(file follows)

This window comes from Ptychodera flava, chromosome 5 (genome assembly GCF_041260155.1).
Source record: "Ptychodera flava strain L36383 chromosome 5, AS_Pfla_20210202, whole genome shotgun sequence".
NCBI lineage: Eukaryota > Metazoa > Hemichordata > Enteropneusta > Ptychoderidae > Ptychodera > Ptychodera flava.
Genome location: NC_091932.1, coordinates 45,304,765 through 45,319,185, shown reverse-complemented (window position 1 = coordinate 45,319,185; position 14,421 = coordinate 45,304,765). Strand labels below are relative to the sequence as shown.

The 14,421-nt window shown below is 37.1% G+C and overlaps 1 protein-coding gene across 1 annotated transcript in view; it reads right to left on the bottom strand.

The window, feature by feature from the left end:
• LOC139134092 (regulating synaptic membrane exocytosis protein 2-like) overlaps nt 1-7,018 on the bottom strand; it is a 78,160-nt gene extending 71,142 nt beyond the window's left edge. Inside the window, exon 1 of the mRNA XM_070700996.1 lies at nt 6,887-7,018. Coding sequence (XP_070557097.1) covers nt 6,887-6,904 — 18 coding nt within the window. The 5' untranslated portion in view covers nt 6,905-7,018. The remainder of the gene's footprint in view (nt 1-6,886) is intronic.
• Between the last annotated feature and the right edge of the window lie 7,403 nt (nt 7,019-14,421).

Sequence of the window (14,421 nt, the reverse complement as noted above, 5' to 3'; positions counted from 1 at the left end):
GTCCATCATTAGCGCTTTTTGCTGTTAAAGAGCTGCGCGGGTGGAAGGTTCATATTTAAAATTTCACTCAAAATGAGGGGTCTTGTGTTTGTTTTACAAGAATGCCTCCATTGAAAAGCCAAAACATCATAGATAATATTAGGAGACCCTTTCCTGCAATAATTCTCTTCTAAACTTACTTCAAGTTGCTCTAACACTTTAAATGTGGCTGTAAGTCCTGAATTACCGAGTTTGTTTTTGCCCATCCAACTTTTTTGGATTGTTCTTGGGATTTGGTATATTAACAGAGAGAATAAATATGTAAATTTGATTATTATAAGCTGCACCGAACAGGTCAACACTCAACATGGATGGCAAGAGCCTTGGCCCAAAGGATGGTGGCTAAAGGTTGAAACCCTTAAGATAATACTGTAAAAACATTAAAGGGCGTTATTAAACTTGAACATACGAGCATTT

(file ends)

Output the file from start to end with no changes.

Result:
This window comes from Ptychodera flava, chromosome 5 (genome assembly GCF_041260155.1).
Source record: "Ptychodera flava strain L36383 chromosome 5, AS_Pfla_20210202, whole genome shotgun sequence".
NCBI lineage: Eukaryota > Metazoa > Hemichordata > Enteropneusta > Ptychoderidae > Ptychodera > Ptychodera flava.
Genome location: NC_091932.1, coordinates 45,304,765 through 45,319,185, shown reverse-complemented (window position 1 = coordinate 45,319,185; position 14,421 = coordinate 45,304,765). Strand labels below are relative to the sequence as shown.

The 14,421-nt window shown below is 37.1% G+C and overlaps 1 protein-coding gene across 1 annotated transcript in view; it reads right to left on the bottom strand.

The window, feature by feature from the left end:
• LOC139134092 (regulating synaptic membrane exocytosis protein 2-like) overlaps nt 1-7,018 on the bottom strand; it is a 78,160-nt gene extending 71,142 nt beyond the window's left edge. Inside the window, exon 1 of the mRNA XM_070700996.1 lies at nt 6,887-7,018. Coding sequence (XP_070557097.1) covers nt 6,887-6,904 — 18 coding nt within the window. The 5' untranslated portion in view covers nt 6,905-7,018. The remainder of the gene's footprint in view (nt 1-6,886) is intronic.
• Between the last annotated feature and the right edge of the window lie 7,403 nt (nt 7,019-14,421).

Sequence of the window (14,421 nt, the reverse complement as noted above, 5' to 3'; positions counted from 1 at the left end):
GTCCATCATTAGCGCTTTTTGCTGTTAAAGAGCTGCGCGGGTGGAAGGTTCATATTTAAAATTTCACTCAAAATGAGGGGTCTTGTGTTTGTTTTACAAGAATGCCTCCATTGAAAAGCCAAAACATCATAGATAATATTAGGAGACCCTTTCCTGCAATAATTCTCTTCTAAACTTACTTCAAGTTGCTCTAACACTTTAAATGTGGCTGTAAGTCCTGAATTACCGAGTTTGTTTTTGCCCATCCAACTTTTTTGGATTGTTCTTGGGATTTGGTATATTAACAGAGAGAATAAATATGTAAATTTGATTATTATAAGCTGCACCGAACAGGTCAACACTCAACATGGATGGCAAGAGCCTTGGCCCAAAGGATGGTGGCTAAAGGTTGAAACCCTTAAGATAATACTGTAAAAACATTAAAGGGCGTTATTAAACTTGAACATACGAGCATTT